# straight Lines

You will be expected to be able to find the equation of a straight line given a variety of scenarios. This could be as simple as finding the equation of a line given two points, or it could be finding the equation of a parallel or perpendicular line given points or other relevant information. You may also be expected to represent straight lines in different formats including the following:

## Line Equations given Two Points

Recall that to find the equation of a straight line between two points, you must first find the gradient of the line that connects the two points. We can calculate this gradient using rise over run. One of the points can then be used to calculate the y-intercept of the line. Remind yourself of how to do this with the following example.

**Example – Find the equation of the line between the points (2,4) and (4,10)**.

It is always a good idea to sketch the information first – sometimes this helps you realise what to do next if you get stuck. The line that connects these two points rises by 6 as it runs along 2 and so rise over run is . It follows that the gradient of the line is 3. Hence, this tells us that the line is of the form . To then find , plug one of the given points into the equation so far: and so c must be -2. The final equation of the line is .

## Parallel and Perpendicular Lines

You may be required to find the equation of a straight line that is either parallel or perpendicular to another given line. This type of question varies in its complexity. For instance, you could be given some very basic information as in Example 1 below or it can be much more involved as in Example 2.

Note that **parallel lines have the same gradient** – see Example 1. However, if the gradient of a given line is then the **gradient of a line perpendicular to it is** – see Examples 1 and 2.

When studying differentiation, you will meet tangents and normals – these are examples of perpendicular lines.

## Proportionality

Consider the straight lines that intersect the -axis at the origin. For this type of straight line the y-intercept is 0 in the straight line equation and so they are of the form . We tend to use instead of when we talk about the gradient of a line that goes through the origin because is known as the constant of proportionality. When the straight line takes an equation of this form, we say that is proportional to or . Click here to see more on proportionality.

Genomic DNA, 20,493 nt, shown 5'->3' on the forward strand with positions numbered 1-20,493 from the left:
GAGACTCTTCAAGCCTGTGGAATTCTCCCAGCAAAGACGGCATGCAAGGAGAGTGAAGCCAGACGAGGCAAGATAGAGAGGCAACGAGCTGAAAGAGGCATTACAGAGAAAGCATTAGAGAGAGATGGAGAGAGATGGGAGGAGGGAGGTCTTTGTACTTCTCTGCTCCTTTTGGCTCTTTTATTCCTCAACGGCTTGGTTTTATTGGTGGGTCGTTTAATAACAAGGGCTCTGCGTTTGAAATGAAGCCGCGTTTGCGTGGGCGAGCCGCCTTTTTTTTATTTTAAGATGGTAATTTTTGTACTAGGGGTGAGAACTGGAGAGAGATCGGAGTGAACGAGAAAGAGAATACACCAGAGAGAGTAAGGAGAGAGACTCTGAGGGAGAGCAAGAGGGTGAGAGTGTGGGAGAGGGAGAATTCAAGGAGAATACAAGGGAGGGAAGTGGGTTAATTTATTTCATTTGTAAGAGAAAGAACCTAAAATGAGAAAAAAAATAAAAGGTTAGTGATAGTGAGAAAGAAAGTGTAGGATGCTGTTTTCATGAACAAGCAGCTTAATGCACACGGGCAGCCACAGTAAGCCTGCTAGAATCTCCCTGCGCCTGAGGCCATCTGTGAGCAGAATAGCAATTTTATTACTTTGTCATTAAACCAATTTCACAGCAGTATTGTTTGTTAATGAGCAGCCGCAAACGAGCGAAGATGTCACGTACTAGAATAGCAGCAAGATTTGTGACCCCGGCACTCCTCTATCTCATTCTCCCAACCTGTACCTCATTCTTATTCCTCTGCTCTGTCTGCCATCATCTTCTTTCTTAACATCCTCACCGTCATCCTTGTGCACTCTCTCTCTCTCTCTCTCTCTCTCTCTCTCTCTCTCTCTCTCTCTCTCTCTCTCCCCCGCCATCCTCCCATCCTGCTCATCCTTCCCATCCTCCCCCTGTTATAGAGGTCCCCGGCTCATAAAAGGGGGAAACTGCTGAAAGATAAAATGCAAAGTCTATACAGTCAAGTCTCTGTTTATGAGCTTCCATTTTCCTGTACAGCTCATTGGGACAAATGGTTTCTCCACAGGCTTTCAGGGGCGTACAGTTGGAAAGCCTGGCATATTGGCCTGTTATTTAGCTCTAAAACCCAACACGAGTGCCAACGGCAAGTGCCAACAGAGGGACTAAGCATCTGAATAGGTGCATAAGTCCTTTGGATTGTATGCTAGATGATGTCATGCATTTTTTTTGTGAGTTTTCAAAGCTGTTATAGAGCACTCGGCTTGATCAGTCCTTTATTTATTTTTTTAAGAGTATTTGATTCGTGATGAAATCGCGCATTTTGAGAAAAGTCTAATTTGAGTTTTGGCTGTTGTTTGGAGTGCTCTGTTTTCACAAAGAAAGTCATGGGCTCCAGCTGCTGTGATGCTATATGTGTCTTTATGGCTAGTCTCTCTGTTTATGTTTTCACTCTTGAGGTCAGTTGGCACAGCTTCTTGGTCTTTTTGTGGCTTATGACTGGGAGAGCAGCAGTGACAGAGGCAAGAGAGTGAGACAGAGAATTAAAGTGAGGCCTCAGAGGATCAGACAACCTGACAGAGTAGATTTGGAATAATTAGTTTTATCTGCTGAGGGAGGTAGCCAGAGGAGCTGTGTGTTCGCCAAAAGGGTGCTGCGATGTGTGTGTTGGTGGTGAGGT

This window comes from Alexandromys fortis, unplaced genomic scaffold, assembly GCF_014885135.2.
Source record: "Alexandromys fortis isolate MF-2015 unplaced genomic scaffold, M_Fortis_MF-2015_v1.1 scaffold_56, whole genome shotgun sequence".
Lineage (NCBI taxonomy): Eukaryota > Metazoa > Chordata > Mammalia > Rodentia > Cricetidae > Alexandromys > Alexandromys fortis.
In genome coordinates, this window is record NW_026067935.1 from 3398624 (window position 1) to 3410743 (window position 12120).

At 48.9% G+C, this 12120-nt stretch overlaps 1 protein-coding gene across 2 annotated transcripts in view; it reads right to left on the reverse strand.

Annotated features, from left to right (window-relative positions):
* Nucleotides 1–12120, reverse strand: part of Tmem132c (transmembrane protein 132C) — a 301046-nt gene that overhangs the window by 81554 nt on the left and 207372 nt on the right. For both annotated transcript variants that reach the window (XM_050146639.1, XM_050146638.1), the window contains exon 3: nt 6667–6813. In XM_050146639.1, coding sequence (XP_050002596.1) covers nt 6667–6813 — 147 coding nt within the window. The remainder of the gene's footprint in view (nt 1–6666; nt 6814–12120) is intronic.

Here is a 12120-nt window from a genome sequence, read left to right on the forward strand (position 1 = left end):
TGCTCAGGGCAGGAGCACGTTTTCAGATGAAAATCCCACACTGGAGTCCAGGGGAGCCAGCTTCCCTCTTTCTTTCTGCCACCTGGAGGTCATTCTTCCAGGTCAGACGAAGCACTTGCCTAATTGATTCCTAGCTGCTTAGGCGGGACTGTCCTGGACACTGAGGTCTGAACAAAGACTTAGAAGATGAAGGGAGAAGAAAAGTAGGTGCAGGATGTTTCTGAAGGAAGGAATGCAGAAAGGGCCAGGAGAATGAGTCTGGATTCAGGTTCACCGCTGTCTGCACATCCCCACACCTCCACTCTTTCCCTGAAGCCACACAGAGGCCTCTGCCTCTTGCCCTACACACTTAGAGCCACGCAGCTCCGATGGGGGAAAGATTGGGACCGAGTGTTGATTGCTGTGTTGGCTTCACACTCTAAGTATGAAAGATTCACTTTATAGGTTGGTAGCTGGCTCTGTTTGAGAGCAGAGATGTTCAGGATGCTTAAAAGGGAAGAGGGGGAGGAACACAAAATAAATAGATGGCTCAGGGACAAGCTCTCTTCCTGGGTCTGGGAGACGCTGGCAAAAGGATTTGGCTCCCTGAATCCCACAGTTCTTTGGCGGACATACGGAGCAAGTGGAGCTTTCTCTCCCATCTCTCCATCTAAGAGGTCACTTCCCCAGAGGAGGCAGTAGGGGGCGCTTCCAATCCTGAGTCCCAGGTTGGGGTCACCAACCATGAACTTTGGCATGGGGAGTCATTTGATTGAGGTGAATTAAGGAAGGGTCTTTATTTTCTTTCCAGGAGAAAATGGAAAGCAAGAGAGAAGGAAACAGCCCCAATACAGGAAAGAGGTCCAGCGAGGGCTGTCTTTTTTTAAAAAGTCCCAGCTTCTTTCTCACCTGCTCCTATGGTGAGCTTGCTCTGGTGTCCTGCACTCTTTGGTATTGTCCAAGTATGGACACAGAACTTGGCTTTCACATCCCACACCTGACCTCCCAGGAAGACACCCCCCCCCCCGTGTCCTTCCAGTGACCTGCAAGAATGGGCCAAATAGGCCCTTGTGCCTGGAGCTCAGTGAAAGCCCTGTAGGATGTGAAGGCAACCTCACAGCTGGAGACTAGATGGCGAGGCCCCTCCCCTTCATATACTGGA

**Example** – Recall that the circumference of a circle () is found by multiplying the diameter of the circle () by . The circumference of a circle is thus proportional to the diameter and the constant of proportionality is – we write this as . Zero diameter means zero circumference and so the plot of circumference against diameter goes through the origin.

This isn’t quite as simple as the plot of , for example, but is still a constant all the same. Note that circumference is also proportional to radius but the constant of proportionality is then .

## Modelling with Straight Lines

This table shows some temperatures given in degrees Celsius and their corresponding temperatures in degrees Fahrenheit.

0 | 10 | 20 | 30 | 40 | |

32 | 50 | 68 | 86 | 104 |

From the graph below we can see that the relationship between Celsius and Fahrenheit is precisely a linear one. More specifically, the gradient is and the y-intercept is and so :

This equation can now be used to convert any temperature given in Celsius to Fahrenheit and vice versa.

## Examples

## Videos

A past exam question (and solutions) testing knowledge and problem solving in coordinate geometry: straight lines.

Coordinate Geometry past AS exam question and solutions – straight lines and GCSE trigonometry.

Tricky coordinate geometry past AS Maths exam question – tests knowledge of straight lines, problem solving and also brings in a quadrilateral at the end.